Cujacius, James

, a celebrated lawyer, was born at Thoulouse about 1520. His parents were mean; but nature compensated for the favours of fortune, by the great talents she bestowed upon him. In his education he was independent of the assistance of teachers. He taught himself Greek and Latin, and every thing else which related to polite literature: and he arrived to so profound a knowledge of law in general, and of civil law in particular, that he is supposed of all the moderns to hare penetrated the farthest into the origin and mysteries of it. The means by which he succeeded in these refcearches, were the same which the ancient lawyers pursued; the etymology of words, and the lights of history. Indeed he was some little time under Arnoldus: but it was so little, that it can be esteemed of no account to him. With such talents and acquirements he had some reason to complain of his country, for refusing him the professor’s chair when it was vacant, and presenting one to it who was not capable of filling it xvith half the honour. Foreigners, however, did justice to his merit, came from all parts, and studied under his direction, and the ablest magistrates, which France then had, were formed by the instructions of this lawyer. From Thoulouse he was invited to the university of Cohors, and thence to Bourges. The king of France shewed him every honour, and permitted him to sit amongst his counsellors of parliament. Emanuel Philibert, duke of Savoy, invited him to Turin; and pope Gregory XIII. endeavoured to draw him to Bologna, his own native country, a very advantageous offer, which his age and infirmities did not permit him to accept. He continued to teach at Bourges, where he took the | greatest pleasure in communicating familiarly to his friends and scholars whatever he had discovered in the law, and shewed them the shortest and easiest way to come to a perfect knowledge of that science. He was remarkable for his friendly manner of treating his scholars. He used to eat and drink with them; and, to encourage them in their studies, lent them money and books, which procured him the name of “Father of his scholars.” He died at Bourges 1590; and his works were first published at Paris, 1584, folio, and afterwards by C. Hannibal Fabrot, at Paris, in 10 vols. 1659, folio, which is reckoned the best edition. With respect to his religious principles, in the critical times in which he lived, we are told that when his opinion was asked about some questions in divinity, then agitated with great warmth, he answered, “Nil hoc ad edictum prsetoris:” which Gallio-like answer subjected him to the suspicion of indifference in religious matters. 1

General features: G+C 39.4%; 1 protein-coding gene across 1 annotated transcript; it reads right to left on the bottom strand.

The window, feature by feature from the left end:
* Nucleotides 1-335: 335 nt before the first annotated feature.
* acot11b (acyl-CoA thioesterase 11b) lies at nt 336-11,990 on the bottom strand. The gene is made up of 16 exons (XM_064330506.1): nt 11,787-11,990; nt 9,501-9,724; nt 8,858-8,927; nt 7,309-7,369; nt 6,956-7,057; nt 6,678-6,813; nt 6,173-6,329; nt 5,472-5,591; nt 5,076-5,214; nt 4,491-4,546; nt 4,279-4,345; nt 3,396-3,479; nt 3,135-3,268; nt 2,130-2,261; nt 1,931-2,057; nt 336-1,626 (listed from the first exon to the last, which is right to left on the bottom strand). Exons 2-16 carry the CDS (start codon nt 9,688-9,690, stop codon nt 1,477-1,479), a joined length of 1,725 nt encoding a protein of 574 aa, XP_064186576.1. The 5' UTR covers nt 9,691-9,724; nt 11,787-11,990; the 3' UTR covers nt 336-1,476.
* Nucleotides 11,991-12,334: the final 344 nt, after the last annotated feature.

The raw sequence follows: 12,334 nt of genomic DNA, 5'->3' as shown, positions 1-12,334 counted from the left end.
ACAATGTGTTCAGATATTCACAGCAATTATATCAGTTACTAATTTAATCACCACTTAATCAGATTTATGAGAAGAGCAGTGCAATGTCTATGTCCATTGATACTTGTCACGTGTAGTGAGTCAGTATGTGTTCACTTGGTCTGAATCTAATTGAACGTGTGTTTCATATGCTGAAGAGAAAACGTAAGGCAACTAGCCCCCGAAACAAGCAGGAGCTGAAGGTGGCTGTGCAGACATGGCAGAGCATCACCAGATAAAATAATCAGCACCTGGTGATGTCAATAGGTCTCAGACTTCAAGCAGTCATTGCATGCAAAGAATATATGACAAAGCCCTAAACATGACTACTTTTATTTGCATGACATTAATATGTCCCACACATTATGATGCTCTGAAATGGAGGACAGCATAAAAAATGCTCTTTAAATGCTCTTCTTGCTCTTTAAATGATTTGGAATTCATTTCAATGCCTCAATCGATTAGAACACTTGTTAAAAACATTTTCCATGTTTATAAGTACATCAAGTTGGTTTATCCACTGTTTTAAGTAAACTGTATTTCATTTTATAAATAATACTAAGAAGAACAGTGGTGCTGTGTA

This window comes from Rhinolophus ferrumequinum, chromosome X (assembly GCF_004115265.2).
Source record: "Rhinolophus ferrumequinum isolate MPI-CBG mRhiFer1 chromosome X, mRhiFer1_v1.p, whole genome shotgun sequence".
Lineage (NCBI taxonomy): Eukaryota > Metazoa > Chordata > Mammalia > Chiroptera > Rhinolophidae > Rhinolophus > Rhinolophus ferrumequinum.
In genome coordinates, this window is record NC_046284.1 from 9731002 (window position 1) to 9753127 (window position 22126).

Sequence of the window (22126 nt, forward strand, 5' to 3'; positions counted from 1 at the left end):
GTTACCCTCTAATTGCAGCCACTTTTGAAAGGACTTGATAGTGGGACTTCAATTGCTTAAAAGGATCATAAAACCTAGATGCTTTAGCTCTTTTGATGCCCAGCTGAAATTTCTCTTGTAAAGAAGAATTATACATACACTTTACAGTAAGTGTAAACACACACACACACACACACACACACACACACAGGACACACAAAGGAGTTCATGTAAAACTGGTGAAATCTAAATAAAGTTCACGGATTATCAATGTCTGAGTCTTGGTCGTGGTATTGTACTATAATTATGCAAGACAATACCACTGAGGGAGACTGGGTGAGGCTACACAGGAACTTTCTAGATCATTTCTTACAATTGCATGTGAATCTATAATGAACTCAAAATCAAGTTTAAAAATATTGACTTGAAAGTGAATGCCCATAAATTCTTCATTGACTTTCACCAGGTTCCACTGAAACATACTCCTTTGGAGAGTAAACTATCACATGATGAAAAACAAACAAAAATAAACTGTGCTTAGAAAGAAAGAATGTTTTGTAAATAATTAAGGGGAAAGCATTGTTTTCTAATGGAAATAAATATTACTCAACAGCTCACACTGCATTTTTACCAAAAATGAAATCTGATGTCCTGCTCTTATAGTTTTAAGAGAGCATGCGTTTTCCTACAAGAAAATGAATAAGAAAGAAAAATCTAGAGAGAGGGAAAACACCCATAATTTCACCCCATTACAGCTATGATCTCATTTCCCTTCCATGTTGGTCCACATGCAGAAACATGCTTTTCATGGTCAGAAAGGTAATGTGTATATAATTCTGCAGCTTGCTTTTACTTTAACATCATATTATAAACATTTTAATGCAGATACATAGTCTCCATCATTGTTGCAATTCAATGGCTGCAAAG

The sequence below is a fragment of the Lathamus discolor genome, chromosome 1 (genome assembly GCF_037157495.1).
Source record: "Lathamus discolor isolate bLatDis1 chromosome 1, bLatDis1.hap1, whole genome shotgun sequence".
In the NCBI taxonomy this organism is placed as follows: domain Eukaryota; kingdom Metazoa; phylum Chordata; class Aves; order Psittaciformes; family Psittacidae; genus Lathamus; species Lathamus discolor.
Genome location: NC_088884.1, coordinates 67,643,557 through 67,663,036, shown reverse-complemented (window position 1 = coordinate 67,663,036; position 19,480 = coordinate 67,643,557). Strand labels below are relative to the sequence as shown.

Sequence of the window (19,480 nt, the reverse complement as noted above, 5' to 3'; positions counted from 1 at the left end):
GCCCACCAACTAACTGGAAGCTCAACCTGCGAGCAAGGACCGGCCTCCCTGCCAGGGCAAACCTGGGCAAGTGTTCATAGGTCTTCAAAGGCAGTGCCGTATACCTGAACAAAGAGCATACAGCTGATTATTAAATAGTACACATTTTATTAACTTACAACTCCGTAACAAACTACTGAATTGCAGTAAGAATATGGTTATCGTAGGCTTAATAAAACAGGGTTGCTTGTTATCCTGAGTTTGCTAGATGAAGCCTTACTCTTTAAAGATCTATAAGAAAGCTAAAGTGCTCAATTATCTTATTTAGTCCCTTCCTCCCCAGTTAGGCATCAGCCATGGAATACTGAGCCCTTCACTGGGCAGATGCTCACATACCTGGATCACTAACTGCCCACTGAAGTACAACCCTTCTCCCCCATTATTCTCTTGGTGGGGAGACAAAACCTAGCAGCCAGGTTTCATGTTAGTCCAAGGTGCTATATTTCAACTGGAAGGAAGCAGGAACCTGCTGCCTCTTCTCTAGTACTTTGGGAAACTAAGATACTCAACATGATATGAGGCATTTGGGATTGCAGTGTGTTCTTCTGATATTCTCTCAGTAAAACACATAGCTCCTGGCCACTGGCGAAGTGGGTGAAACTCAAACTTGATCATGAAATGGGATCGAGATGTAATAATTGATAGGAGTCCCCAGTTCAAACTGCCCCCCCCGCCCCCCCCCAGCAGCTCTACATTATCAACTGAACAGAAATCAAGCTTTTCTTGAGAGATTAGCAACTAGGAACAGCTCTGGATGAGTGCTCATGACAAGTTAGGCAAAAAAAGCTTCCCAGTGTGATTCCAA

Moreri. —Dict. Hist. Freheri Theatrum. Blount’s Censura. —Saxii Onomast. Of his tomb, see —Gent. Mag. vol. XXXVIII. from the Huetiana.